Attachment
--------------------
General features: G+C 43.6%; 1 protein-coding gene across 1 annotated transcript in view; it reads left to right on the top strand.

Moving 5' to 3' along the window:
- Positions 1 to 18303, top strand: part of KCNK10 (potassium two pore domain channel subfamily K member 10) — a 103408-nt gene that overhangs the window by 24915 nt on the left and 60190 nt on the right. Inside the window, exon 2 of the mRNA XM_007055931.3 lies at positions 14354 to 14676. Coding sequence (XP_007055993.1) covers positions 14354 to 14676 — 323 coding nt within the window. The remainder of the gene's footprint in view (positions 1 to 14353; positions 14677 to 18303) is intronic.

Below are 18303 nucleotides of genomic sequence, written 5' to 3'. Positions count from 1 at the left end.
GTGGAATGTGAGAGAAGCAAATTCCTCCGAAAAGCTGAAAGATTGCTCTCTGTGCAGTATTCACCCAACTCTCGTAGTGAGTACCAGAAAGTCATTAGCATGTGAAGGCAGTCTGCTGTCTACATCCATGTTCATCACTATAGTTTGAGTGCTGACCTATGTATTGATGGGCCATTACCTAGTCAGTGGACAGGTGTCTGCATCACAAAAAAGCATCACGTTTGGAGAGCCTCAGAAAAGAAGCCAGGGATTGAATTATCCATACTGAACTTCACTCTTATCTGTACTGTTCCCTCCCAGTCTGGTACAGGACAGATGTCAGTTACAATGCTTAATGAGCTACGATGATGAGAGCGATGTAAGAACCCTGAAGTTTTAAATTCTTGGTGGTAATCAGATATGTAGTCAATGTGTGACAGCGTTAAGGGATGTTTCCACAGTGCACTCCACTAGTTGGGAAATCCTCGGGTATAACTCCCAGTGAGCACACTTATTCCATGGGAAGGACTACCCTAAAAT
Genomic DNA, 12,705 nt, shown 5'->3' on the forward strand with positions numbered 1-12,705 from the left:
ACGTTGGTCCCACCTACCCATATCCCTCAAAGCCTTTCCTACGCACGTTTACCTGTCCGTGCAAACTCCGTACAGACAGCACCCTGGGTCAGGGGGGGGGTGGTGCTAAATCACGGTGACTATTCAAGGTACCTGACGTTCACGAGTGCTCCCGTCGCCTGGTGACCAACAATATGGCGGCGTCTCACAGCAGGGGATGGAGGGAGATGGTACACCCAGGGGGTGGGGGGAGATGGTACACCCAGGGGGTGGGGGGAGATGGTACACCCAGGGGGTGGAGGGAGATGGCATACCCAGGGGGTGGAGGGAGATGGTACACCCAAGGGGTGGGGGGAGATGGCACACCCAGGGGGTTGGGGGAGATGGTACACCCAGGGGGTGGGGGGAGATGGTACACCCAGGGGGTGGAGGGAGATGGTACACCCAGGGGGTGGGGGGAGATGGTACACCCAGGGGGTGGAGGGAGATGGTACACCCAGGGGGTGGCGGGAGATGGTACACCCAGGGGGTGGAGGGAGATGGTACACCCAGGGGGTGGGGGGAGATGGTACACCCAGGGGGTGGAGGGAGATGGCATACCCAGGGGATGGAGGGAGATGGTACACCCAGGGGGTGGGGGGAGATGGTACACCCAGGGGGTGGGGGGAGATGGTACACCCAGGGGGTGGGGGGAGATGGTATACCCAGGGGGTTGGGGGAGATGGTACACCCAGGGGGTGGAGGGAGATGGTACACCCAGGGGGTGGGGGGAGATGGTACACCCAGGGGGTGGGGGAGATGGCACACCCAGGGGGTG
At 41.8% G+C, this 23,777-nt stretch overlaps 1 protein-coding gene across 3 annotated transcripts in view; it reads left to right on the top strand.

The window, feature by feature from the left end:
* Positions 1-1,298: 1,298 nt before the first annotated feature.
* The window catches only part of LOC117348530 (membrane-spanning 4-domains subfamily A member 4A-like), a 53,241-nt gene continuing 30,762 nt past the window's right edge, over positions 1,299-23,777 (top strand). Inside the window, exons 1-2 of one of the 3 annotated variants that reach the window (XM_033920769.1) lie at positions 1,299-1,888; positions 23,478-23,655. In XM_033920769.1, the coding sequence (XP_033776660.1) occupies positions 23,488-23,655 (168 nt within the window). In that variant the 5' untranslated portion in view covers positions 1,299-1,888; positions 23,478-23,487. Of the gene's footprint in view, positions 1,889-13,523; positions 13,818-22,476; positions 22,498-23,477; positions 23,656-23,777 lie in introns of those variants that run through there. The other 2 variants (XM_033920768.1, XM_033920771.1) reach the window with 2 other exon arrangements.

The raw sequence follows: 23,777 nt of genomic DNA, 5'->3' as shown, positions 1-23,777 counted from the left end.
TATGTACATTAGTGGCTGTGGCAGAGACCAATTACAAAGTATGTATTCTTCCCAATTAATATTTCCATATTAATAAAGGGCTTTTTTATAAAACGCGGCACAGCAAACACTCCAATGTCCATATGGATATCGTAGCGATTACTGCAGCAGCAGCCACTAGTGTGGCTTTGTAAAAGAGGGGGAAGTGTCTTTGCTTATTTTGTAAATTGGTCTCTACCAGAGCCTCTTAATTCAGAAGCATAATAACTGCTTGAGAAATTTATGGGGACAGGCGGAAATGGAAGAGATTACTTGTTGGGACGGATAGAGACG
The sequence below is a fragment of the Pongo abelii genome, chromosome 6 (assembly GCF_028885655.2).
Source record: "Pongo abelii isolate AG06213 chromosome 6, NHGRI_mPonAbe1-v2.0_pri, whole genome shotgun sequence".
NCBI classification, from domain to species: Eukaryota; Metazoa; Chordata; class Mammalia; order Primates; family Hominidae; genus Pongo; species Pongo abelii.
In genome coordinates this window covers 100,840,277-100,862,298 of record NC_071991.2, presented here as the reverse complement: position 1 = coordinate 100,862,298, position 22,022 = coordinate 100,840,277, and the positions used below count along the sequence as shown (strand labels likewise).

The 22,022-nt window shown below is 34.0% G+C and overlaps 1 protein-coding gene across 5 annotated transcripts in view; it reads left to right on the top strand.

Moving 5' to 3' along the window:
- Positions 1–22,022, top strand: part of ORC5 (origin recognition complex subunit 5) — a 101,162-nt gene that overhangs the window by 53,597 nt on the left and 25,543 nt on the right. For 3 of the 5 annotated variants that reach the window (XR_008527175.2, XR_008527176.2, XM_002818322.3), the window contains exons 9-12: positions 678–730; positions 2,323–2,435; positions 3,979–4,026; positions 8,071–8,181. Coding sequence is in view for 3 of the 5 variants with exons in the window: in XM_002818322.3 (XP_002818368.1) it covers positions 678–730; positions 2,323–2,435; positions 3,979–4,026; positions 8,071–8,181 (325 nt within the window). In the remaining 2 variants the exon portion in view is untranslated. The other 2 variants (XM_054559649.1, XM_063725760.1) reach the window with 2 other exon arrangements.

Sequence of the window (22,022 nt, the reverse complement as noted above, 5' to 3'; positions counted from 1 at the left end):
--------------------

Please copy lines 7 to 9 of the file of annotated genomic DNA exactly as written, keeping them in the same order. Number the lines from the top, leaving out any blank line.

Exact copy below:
ACGTTGGTCCCACCTACCCATATCCCTCAAAGCCTTTCCTACGCACGTTTACCTGTCCGTGCAAACTCCGTACAGACAGCACCCTGGGTCAGGGGGGGGGTGGTGCTAAATCACGGTGACTATTCAAGGTACCTGACGTTCACGAGTGCTCCCGTCGCCTGGTGACCAACAATATGGCGGCGTCTCACAGCAGGGGATGGAGGGAGATGGTACACCCAGGGGGTGGGGGGAGATGGTACACCCAGGGGGTGGGGGGAGATGGTACACCCAGGGGGTGGAGGGAGATGGCATACCCAGGGGGTGGAGGGAGATGGTACACCCAAGGGGTGGGGGGAGATGGCACACCCAGGGGGTTGGGGGAGATGGTACACCCAGGGGGTGGGGGGAGATGGTACACCCAGGGGGTGGAGGGAGATGGTACACCCAGGGGGTGGGGGGAGATGGTACACCCAGGGGGTGGAGGGAGATGGTACACCCAGGGGGTGGCGGGAGATGGTACACCCAGGGGGTGGAGGGAGATGGTACACCCAGGGGGTGGGGGGAGATGGTACACCCAGGGGGTGGAGGGAGATGGCATACCCAGGGGATGGAGGGAGATGGTACACCCAGGGGGTGGGGGGAGATGGTACACCCAGGGGGTGGGGGGAGATGGTACACCCAGGGGGTGGGGGGAGATGGTATACCCAGGGGGTTGGGGGAGATGGTACACCCAGGGGGTGGAGGGAGATGGTACACCCAGGGGGTGGGGGGAGATGGTACACCCAGGGGGTGGGGGAGATGGCACACCCAGGGGGTG
At 41.8% G+C, this 23,777-nt stretch overlaps 1 protein-coding gene across 3 annotated transcripts in view; it reads left to right on the top strand.

The window, feature by feature from the left end: